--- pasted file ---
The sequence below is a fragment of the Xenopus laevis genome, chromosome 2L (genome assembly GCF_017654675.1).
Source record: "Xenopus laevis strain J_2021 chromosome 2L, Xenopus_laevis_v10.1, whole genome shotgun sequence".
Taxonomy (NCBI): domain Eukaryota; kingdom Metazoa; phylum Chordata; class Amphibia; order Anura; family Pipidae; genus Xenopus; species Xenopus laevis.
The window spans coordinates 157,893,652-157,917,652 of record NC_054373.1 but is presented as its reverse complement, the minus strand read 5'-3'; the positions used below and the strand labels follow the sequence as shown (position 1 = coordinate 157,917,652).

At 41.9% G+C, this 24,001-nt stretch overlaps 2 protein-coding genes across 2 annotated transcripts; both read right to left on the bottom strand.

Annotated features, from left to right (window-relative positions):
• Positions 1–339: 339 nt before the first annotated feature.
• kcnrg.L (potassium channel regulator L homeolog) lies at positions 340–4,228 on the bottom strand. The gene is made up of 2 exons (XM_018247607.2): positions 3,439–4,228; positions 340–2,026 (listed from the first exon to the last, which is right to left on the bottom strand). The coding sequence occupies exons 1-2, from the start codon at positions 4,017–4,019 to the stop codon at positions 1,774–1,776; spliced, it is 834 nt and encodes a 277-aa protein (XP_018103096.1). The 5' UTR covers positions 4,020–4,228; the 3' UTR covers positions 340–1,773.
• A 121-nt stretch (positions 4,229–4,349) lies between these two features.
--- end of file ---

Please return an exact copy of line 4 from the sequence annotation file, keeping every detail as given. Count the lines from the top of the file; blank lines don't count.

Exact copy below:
The window spans coordinates 157,893,652-157,917,652 of record NC_054373.1 but is presented as its reverse complement, the minus strand read 5'-3'; the positions used below and the strand labels follow the sequence as shown (position 1 = coordinate 157,917,652).